Sunday, June 21, 2009

Comments Elsewhere: Iran

It won't be coherent, but you can follow the links and it'll make more sense.

In response to an open Iran thread, I wrote:
All protests are terrorism and therefore what’s happening in Iran is an insurgency.

I'm being facetious, of course, but follow the link and prepare to be mind-boggled.

In response to a very personal response to the Iran situation, I wrote:
When this happened twenty years ago in China, I made the mistake of assuring a friend that the protesters were protected from violent group reprisal by international attention. I was stupid then, naive, and I’ve seen plenty more cases in the two decades since I learned my lesson about predicting the future with certitude.
I can also say this: the Myanmar junta is not safe and secure because of their massacre; the Chinese government has been paying a slow but real price for Tiananmen (and Zhao Ziyang’s memoirs just came out, which really stung), and trying to assuage the Chinese people with prosperity (which isn’t a bad thing, mostly). Just because they survive in the short term doesn’t mean that they were unscathed; just because our lives go on doesn’t mean we forget or forgive; just because the protest ends doesn’t mean the discontent is gone.

I was also in this discussion about rhetoric and counterfactual history, but my comments don't really stand alone all that well. I did get a nice reply from one of the other commenters, though:
Gosh, you're smart but snotty as hell. Though I suppose that is part of your charm.

I have snotty charm!

Wednesday, June 17, 2009

Comment Elsewhere: Twitter Tracks

Thinking about the remarkable use of twitter we've seen in Iran, I said
It really is remarkable, but there are a lot of other forms of communication still working, too: phones (including land lines!), copy machines (seriously underappreciated for their role in breaking down Soviet thought control), personal communication.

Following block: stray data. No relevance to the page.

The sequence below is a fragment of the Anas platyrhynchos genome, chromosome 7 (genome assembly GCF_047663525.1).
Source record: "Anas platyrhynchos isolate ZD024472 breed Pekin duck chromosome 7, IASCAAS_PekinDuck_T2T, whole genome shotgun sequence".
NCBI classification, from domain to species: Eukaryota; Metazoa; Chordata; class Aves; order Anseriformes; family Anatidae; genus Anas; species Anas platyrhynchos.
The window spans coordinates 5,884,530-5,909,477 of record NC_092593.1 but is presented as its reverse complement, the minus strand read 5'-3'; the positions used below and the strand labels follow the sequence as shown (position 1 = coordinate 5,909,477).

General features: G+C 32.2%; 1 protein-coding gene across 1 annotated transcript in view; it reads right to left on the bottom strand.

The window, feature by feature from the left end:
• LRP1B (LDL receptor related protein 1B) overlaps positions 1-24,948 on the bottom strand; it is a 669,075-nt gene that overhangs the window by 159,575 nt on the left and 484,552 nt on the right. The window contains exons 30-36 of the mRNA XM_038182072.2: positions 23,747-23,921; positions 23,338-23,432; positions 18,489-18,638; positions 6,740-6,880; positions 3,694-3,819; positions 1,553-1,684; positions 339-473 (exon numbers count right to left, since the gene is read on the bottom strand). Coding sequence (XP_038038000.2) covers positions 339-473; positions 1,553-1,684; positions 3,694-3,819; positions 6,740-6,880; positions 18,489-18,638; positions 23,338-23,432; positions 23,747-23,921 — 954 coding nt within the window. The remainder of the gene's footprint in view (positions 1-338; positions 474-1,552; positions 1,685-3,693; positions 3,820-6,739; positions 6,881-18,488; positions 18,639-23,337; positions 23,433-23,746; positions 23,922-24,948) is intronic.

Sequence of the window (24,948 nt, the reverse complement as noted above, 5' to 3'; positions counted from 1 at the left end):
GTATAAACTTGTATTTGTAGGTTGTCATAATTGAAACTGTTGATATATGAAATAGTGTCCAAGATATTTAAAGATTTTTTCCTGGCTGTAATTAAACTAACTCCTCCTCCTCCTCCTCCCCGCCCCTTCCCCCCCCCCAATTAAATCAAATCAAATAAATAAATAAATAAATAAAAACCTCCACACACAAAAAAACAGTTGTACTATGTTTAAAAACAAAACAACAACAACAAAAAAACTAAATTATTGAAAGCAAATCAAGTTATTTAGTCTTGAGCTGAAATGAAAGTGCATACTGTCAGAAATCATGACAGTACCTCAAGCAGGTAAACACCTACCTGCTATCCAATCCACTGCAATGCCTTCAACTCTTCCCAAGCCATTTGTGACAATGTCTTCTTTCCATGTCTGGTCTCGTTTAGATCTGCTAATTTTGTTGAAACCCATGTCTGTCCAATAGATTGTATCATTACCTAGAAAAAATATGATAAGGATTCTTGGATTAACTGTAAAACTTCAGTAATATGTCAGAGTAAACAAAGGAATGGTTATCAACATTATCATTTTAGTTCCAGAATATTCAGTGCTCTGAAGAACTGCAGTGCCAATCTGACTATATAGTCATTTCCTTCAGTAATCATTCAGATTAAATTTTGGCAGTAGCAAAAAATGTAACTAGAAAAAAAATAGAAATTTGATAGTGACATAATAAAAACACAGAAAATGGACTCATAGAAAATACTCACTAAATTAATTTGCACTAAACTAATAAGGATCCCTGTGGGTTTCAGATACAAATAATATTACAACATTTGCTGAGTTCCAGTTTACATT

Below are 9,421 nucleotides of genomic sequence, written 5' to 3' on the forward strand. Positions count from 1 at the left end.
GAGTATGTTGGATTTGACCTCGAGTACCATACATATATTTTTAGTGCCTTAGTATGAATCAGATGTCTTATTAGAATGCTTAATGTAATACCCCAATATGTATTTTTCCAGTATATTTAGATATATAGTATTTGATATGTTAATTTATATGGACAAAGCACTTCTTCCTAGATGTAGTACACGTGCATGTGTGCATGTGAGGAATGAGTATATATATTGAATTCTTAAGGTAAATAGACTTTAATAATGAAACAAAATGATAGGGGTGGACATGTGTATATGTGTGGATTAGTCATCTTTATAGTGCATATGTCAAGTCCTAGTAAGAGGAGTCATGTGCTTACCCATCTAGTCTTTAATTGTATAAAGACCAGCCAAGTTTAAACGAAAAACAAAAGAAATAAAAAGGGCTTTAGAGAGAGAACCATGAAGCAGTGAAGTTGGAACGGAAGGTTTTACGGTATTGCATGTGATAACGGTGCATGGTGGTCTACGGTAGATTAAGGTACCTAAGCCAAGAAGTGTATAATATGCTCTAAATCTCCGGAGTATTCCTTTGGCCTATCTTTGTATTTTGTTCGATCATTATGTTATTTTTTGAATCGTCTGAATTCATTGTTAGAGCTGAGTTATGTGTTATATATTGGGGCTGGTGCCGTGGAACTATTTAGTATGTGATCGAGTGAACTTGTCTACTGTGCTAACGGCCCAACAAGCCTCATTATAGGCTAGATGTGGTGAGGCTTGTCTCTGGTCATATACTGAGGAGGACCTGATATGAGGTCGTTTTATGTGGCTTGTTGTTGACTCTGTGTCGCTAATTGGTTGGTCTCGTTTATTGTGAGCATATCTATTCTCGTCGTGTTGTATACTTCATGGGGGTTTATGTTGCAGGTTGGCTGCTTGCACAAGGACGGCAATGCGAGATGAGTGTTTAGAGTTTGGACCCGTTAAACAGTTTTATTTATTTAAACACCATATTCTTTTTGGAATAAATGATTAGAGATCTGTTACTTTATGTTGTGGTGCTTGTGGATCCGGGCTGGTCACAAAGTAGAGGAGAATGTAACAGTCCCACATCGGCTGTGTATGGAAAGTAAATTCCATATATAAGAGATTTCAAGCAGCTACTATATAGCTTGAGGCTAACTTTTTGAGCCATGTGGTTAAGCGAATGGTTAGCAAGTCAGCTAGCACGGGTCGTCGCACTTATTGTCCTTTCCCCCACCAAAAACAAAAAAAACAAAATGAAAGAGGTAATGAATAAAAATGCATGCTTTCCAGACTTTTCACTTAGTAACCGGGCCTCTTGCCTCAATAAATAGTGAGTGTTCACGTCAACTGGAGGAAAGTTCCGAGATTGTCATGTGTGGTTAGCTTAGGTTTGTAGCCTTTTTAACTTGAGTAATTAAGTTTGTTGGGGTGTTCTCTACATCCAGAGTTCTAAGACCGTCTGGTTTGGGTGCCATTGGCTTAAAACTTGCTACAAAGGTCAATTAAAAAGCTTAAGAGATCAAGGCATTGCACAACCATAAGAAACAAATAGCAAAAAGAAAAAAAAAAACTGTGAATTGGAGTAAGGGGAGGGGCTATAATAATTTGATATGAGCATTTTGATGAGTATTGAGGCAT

Twitter, though, is visible to the rest of the world, and much harder to filter quickly than blogs. Still, I’m actually concerned, a bit, about this: it leaves a record, one that’s very difficult to erase, and if the regime regains control, there will be a vicious backlash against identifiable twitterers.

Update: Apparently I'm not wrong.

Tuesday, June 16, 2009

Comment Elsewhere: Strategic Silence

SEK made a point that I've seen elsewhere: expressed US support for the pro-democracy protesters in Iran would hurt their cause by associating them with foreign power. I responded:
In theory, then, the Obama administration ought to announce immediately and loudly that it accepts the results of the election as announced, and is looking forward to working with Ahmedinijad on critical regional and bilateral issues.

This would result in the implosion of any number of crania, probably to the good.

Actually, it probably should be "cranii."

For more detail on the uprising in Iran, see Andrew Sullivan. But be forewarned: he has a policy of showing violent and disturbing images, if they're real and relevant.

Wednesday, June 10, 2009

Quoted: Obama in Cairo

I thought of this today:
Around the world, the Jewish people were persecuted for centuries, and anti-Semitism in Europe culminated in an unprecedented Holocaust. Tomorrow, I will visit Buchenwald, which was part of a network of camps where Jews were enslaved, tortured, shot and gassed to death by the Third Reich. Six million Jews were killed — more than the entire Jewish population of Israel today. Denying that fact is baseless, it is ignorant, and it is hateful.

Nothing else I'm thinking is printable.

Tuesday, June 09, 2009

Comment Elsewhere: Judeo-Calvinism?

on Winchester: “Judeo-Calvinist dreariness”?????

It’s bad enough we get folded in with Christendom, but you’d think the culture that produced the Song of Songs would get an exemption from accusations of Calvinst Victorianism.

[Yes, I know "Calvinist Victorianism" is a linguistic and historical atrocity. That's my point.]

Sunday, June 07, 2009

Comment Elsewhere: Pseudonymity and Politics

In response to the unmasking of Publius, I asked
There have been three fairly prominent pseudonymous bloggers outed in the last two months (Hilzoy, Alaska Muckraker, and now Publius), all two by conservatives. Can anyone name a pseudonymous blogger -- conservative or liberal -- outed by a liberal for something other than vicious harassment or sock-puppetry?